How did a Federal Communications Commission administrative law judge come to the wrong conclusion about Wealth TV? Let the cable network's parent Herring Broadcasting count the ways.
In a filing at the FCC asking it to reject the judge's recommendation last month that the FCC find in favor of cable operators and against Herring, the company said there were "substantial errors" that required the recommended decision not be adopted.
Herring said the ALJ had "arbitrarily and erroneously" disregarded a Media Bureau finding that WealthTV had made a "prima facie" showing of discrimination by a quartet of cable operators -- Time Warner Calbe, Bright House Networks, Cox Communications and Comcast. From the outset, the ALJ -- actually an earlier ALJ., who retired before the complaint could be heard -- concluded that the trial would be de novo, meaning the court would start afresh and the Media Bureau finding would carry no evidenciary weight.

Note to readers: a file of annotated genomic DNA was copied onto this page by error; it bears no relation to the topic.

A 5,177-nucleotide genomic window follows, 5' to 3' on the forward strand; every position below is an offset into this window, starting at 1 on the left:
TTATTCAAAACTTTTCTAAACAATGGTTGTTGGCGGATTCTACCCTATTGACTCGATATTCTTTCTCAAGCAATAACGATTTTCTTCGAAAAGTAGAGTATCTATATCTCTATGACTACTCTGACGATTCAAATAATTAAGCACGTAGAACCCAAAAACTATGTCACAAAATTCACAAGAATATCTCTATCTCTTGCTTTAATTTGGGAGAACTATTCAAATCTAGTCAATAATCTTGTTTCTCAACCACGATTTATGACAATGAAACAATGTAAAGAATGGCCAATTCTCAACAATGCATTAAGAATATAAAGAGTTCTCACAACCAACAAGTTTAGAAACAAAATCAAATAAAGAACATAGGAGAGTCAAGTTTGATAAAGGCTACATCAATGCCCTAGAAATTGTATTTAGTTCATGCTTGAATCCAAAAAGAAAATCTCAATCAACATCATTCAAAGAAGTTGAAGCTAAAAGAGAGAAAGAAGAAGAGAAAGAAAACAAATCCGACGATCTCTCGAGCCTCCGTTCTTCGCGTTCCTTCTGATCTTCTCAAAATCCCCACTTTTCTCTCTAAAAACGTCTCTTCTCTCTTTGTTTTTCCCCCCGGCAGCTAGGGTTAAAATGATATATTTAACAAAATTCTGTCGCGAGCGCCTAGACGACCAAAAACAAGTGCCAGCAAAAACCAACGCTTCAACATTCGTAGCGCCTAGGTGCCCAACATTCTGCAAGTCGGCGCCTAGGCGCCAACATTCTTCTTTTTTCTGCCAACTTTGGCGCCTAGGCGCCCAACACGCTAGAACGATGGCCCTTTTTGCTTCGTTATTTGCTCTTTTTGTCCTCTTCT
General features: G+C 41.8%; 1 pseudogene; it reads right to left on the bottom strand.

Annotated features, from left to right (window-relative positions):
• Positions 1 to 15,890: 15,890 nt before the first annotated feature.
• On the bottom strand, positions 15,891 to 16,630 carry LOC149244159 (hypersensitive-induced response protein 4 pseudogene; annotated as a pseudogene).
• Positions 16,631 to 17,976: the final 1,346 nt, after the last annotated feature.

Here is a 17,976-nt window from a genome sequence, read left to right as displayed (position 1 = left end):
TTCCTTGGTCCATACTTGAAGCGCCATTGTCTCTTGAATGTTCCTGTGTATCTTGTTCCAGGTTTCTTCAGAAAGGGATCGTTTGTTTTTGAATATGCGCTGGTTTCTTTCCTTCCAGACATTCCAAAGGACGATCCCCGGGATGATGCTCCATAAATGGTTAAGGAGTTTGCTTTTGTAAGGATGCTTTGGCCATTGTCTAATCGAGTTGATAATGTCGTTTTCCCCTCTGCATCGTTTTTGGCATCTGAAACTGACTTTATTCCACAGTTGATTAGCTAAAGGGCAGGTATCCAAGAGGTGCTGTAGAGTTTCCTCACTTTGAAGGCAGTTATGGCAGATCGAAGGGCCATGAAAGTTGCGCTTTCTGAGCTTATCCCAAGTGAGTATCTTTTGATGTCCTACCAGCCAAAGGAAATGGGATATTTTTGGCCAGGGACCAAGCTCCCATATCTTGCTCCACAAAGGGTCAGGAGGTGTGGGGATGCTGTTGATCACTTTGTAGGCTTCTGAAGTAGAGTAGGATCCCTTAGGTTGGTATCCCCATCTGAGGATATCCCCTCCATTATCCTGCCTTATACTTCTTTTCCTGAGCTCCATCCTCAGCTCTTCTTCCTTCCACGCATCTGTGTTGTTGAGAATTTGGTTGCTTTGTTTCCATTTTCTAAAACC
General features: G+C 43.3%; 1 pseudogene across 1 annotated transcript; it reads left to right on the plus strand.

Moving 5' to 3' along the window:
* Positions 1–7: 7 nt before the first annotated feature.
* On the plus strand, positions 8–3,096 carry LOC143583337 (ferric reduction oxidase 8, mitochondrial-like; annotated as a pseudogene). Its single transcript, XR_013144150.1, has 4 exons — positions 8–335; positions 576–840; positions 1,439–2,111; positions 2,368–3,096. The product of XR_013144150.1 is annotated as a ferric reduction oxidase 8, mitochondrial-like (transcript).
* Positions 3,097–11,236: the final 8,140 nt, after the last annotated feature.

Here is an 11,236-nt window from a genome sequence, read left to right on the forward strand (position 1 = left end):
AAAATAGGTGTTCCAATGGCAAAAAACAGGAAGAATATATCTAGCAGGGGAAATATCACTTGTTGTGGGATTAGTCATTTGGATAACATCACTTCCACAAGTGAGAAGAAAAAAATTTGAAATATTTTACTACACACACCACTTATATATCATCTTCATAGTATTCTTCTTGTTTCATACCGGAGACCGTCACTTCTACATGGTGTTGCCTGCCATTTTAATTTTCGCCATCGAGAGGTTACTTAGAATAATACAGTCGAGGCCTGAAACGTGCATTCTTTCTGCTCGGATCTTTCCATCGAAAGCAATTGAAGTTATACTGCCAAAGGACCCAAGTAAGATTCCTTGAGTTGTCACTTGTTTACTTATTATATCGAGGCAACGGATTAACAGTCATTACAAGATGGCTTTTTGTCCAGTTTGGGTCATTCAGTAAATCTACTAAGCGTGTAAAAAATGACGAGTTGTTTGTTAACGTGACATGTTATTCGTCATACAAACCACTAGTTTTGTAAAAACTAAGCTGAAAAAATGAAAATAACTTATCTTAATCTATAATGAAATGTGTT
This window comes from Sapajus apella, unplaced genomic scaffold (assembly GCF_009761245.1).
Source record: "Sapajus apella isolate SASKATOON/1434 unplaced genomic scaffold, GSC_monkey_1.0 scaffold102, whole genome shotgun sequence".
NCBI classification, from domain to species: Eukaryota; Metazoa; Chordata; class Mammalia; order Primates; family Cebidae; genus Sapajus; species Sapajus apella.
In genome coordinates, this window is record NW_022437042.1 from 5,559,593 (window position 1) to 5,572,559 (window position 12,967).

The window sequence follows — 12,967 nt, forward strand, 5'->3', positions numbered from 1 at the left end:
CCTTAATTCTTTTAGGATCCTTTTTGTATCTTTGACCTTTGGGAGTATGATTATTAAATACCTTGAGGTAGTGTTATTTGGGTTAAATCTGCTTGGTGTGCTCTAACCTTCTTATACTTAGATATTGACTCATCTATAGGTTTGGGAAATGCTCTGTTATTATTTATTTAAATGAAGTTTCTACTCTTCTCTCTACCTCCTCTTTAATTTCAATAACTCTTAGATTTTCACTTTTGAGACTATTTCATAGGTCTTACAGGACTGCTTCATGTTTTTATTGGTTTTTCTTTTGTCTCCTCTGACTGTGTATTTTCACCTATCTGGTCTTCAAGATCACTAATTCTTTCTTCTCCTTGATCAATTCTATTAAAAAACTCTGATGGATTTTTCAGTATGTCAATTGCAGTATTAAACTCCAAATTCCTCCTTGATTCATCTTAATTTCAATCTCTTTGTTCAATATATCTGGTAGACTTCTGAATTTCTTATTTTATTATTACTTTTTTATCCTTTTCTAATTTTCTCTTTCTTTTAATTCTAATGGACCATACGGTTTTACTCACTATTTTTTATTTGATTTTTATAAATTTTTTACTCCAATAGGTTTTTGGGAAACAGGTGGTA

Herring said the judge ignored substantial evidence of discrimination, excluded evidence and testimony that should have been included, improperly denied a subpoena request, and demonstrated "an improper bias against WealthTV."
The ALJ finding is a recommendation to the commission, which will have the final say on that and one more program carriage complaint, filed by Mid-Atlantic Sports Network against Comcast. A third complaint, by the NFL Network against Comcast, was settled.
Herring wants the decision reversed, the complaint sustained, and carriage for WealthTV on the same systems the cable operators carried the former Mojo network.